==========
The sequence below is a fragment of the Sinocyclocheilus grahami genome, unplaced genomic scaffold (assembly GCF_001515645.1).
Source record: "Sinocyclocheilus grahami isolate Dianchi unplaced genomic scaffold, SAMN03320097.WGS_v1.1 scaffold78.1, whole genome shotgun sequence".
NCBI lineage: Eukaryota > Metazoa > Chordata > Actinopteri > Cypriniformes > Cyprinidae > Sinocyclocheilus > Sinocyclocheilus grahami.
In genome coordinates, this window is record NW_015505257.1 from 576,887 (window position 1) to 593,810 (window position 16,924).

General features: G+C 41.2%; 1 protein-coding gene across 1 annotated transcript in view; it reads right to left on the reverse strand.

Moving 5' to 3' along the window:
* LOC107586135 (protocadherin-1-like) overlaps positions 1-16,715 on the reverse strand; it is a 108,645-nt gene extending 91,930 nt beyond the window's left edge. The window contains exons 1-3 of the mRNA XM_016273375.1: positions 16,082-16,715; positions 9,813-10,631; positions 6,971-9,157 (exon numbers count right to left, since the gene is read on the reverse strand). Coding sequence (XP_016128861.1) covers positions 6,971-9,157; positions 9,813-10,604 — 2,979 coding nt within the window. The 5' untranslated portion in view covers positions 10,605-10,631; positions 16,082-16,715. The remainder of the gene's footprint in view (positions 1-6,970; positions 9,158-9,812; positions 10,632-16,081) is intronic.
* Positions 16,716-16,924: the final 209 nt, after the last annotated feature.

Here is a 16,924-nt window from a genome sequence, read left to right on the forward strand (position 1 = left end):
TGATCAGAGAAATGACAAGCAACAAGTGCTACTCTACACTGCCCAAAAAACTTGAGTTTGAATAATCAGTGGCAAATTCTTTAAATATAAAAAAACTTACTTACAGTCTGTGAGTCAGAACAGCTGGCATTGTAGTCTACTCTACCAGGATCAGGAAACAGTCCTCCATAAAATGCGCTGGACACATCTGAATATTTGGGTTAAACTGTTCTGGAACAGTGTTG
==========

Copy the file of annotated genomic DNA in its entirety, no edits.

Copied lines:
The sequence below is a fragment of the Sinocyclocheilus grahami genome, unplaced genomic scaffold (assembly GCF_001515645.1).
Source record: "Sinocyclocheilus grahami isolate Dianchi unplaced genomic scaffold, SAMN03320097.WGS_v1.1 scaffold78.1, whole genome shotgun sequence".
NCBI lineage: Eukaryota > Metazoa > Chordata > Actinopteri > Cypriniformes > Cyprinidae > Sinocyclocheilus > Sinocyclocheilus grahami.
In genome coordinates, this window is record NW_015505257.1 from 576,887 (window position 1) to 593,810 (window position 16,924).

General features: G+C 41.2%; 1 protein-coding gene across 1 annotated transcript in view; it reads right to left on the reverse strand.

Moving 5' to 3' along the window:
* LOC107586135 (protocadherin-1-like) overlaps positions 1-16,715 on the reverse strand; it is a 108,645-nt gene extending 91,930 nt beyond the window's left edge. The window contains exons 1-3 of the mRNA XM_016273375.1: positions 16,082-16,715; positions 9,813-10,631; positions 6,971-9,157 (exon numbers count right to left, since the gene is read on the reverse strand). Coding sequence (XP_016128861.1) covers positions 6,971-9,157; positions 9,813-10,604 — 2,979 coding nt within the window. The 5' untranslated portion in view covers positions 10,605-10,631; positions 16,082-16,715. The remainder of the gene's footprint in view (positions 1-6,970; positions 9,158-9,812; positions 10,632-16,081) is intronic.
* Positions 16,716-16,924: the final 209 nt, after the last annotated feature.

Here is a 16,924-nt window from a genome sequence, read left to right on the forward strand (position 1 = left end):
TGATCAGAGAAATGACAAGCAACAAGTGCTACTCTACACTGCCCAAAAAACTTGAGTTTGAATAATCAGTGGCAAATTCTTTAAATATAAAAAAACTTACTTACAGTCTGTGAGTCAGAACAGCTGGCATTGTAGTCTACTCTACCAGGATCAGGAAACAGTCCTCCATAAAATGCGCTGGACACATCTGAATATTTGGGTTAAACTGTTCTGGAACAGTGTTG